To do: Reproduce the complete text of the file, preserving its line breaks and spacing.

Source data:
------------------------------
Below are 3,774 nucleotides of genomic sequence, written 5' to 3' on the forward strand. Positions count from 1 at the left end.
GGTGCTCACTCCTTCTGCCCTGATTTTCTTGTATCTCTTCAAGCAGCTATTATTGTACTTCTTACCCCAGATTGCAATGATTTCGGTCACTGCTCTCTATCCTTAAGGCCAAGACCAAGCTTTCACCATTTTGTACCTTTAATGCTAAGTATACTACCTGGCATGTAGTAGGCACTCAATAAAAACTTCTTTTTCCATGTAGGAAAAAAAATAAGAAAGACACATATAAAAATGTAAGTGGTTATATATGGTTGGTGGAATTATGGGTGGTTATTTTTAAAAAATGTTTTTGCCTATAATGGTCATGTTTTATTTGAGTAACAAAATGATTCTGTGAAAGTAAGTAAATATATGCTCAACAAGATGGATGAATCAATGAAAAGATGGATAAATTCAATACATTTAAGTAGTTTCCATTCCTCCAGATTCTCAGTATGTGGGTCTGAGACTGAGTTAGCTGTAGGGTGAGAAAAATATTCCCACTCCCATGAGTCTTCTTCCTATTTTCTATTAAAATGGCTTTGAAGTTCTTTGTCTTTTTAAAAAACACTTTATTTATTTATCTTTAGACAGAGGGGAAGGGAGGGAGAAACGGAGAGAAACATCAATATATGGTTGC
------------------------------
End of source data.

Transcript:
Below are 3,774 nucleotides of genomic sequence, written 5' to 3' on the forward strand. Positions count from 1 at the left end.
GGTGCTCACTCCTTCTGCCCTGATTTTCTTGTATCTCTTCAAGCAGCTATTATTGTACTTCTTACCCCAGATTGCAATGATTTCGGTCACTGCTCTCTATCCTTAAGGCCAAGACCAAGCTTTCACCATTTTGTACCTTTAATGCTAAGTATACTACCTGGCATGTAGTAGGCACTCAATAAAAACTTCTTTTTCCATGTAGGAAAAAAAATAAGAAAGACACATATAAAAATGTAAGTGGTTATATATGGTTGGTGGAATTATGGGTGGTTATTTTTAAAAAATGTTTTTGCCTATAATGGTCATGTTTTATTTGAGTAACAAAATGATTCTGTGAAAGTAAGTAAATATATGCTCAACAAGATGGATGAATCAATGAAAAGATGGATAAATTCAATACATTTAAGTAGTTTCCATTCCTCCAGATTCTCAGTATGTGGGTCTGAGACTGAGTTAGCTGTAGGGTGAGAAAAATATTCCCACTCCCATGAGTCTTCTTCCTATTTTCTATTAAAATGGCTTTGAAGTTCTTTGTCTTTTTAAAAAACACTTTATTTATTTATCTTTAGACAGAGGGGAAGGGAGGGAGAAACGGAGAGAAACATCAATATATGGTTGC